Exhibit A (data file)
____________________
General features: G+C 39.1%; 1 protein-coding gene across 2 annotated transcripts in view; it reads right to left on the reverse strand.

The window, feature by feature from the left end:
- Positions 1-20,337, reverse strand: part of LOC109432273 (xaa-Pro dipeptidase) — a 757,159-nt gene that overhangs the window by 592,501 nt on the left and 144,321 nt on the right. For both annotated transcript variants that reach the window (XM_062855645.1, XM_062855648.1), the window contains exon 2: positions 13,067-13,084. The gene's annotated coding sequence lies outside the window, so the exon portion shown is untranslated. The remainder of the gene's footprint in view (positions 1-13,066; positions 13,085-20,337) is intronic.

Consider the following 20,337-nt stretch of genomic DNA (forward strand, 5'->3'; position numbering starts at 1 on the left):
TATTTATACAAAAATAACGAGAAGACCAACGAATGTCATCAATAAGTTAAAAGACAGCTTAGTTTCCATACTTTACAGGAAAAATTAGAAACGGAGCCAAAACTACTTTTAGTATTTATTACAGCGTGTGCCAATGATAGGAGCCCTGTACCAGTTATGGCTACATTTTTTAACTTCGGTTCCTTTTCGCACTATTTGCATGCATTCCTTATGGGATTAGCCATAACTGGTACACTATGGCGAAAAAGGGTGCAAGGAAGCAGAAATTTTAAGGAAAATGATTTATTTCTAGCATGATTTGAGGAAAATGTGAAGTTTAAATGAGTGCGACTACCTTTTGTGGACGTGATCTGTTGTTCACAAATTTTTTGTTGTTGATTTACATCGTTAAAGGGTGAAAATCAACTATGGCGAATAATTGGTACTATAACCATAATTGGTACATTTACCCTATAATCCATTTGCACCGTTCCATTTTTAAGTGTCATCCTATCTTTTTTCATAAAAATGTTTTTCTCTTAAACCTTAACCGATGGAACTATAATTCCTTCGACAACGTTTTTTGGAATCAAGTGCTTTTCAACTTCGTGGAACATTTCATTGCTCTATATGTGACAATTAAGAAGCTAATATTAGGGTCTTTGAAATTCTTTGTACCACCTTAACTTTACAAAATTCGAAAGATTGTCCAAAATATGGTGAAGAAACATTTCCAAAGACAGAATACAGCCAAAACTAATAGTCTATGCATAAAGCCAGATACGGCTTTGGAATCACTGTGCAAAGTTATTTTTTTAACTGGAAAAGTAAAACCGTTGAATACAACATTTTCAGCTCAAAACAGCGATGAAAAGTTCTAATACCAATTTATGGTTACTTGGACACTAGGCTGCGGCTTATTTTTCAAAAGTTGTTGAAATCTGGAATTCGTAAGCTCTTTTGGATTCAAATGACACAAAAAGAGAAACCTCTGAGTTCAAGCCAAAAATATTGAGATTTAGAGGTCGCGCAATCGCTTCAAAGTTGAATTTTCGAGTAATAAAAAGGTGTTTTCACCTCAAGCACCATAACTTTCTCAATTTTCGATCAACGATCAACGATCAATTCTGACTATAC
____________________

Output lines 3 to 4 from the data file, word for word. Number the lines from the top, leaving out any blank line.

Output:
- Positions 1-20,337, reverse strand: part of LOC109432273 (xaa-Pro dipeptidase) — a 757,159-nt gene that overhangs the window by 592,501 nt on the left and 144,321 nt on the right. For both annotated transcript variants that reach the window (XM_062855645.1, XM_062855648.1), the window contains exon 2: positions 13,067-13,084. The gene's annotated coding sequence lies outside the window, so the exon portion shown is untranslated. The remainder of the gene's footprint in view (positions 1-13,066; positions 13,085-20,337) is intronic.

Consider the following 20,337-nt stretch of genomic DNA (forward strand, 5'->3'; position numbering starts at 1 on the left):